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Square Enix/PAK’s Arkham Asylum Batman & Joker Review

Based on 2009’s blockbuster title by Rocksteady Games, I’ve been wanting to get my hands on Square Enix’s Arkham Asylum figures since we saw them earlier this year at Toy Fair 2012.  Since acquiring their take on Batman and Joker and being able to physically play around with them, I can say that Square Enix has arguably released two of the finest crafted Batman action figures ever produced.  Really, you shouldn’t even be reading this – you should be here ordering them for your collection right now.  But in case you need some details to convince you, let’s take an in-depth look at each figure individually…

(click the thumbnails for larger versions)

Batman: Consistent with Square Enix’s other products, Batman stands roughly nine inches tall and is loaded with 22 points of articulation by my count.  The first thing that’s liable to strike you when you get this figure out of the package is the superb detail.  Accurate to the armored suit he wore in the game, Batman’s costume is textured throughout, with even the most minute detail present upon close inspection.  Even his gauntlets have nicks and scratches sculpted in to give it an extra authentic look and feel.  Topping it off is one of the best paint jobs I’ve ever seen on an action figure.  Every bulge and ripple on Batman’s body is shaded realistically and each crease in his cape and cowl is highlighted with a drybrush effect.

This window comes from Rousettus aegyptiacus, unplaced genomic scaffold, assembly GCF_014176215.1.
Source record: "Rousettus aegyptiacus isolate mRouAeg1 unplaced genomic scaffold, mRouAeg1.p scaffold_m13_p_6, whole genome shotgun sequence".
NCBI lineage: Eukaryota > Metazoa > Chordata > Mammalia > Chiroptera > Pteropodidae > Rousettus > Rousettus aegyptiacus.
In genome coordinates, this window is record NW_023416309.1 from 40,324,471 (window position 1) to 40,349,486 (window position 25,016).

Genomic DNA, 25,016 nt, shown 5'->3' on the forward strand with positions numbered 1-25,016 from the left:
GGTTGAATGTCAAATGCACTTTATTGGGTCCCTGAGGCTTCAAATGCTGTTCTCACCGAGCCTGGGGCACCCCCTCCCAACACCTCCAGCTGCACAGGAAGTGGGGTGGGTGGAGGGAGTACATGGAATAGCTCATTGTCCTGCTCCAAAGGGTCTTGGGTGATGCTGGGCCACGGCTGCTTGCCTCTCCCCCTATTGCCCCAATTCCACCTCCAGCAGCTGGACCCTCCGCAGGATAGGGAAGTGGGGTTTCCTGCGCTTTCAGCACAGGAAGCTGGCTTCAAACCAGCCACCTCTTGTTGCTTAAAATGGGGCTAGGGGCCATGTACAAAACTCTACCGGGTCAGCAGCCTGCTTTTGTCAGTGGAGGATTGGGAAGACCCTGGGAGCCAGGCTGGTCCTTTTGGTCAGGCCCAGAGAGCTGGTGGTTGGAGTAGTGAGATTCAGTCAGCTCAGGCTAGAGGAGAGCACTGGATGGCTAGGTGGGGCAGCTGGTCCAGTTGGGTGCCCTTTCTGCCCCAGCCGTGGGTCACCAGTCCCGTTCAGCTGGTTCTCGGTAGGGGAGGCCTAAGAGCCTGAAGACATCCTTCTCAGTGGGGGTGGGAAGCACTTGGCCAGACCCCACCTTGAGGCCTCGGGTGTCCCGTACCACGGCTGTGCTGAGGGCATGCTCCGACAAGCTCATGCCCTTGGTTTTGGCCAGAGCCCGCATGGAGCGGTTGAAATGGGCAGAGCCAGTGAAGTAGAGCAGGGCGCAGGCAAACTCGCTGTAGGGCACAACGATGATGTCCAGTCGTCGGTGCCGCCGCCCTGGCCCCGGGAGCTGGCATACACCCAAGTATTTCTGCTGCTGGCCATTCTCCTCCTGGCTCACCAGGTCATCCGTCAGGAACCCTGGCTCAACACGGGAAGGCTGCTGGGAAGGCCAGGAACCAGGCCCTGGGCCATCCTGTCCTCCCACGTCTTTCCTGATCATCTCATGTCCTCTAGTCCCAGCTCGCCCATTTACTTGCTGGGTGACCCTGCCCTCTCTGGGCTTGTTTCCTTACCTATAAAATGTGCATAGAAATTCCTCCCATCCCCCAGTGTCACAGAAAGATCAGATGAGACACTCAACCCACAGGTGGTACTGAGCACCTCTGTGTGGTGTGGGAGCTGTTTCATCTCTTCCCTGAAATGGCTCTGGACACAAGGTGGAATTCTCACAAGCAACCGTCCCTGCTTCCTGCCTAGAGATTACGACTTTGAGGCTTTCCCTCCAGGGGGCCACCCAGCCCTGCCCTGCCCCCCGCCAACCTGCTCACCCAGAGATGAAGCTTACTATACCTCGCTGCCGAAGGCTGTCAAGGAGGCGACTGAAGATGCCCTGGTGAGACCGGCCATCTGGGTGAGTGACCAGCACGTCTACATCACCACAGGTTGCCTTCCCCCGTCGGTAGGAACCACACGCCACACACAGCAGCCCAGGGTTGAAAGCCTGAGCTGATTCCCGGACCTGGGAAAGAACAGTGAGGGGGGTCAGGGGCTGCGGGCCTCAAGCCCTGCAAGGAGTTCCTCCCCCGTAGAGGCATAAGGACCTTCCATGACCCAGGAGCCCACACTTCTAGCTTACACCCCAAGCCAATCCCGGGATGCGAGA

Bats comes packaged with his iconic Batarang accessory, signature grappling gun, and replacement hands (giving you the option to display him with each hand either opened or closed into a fist).  Also included is an interchangeable cape piece.  See, the way the cape & cowl works on this figure is genius — it’s actually set up as three separate pieces.  The lower portion of the cowl drapes partially over the shoulders and upper back and is made of a flexible material that masks not only the shoulder joints but also two ball joints that the remainder of the cape is connected to.  The cape itself is made of a much more rigid material and, thanks to being split in half and articulated, can be easily overlapped giving the cape a sleek, thin look or spread apart for a much more dramatic effect.  The additional cape piece can be snapped on to wrap around Batman’s left leg, providing a slightly different aesthetic feel.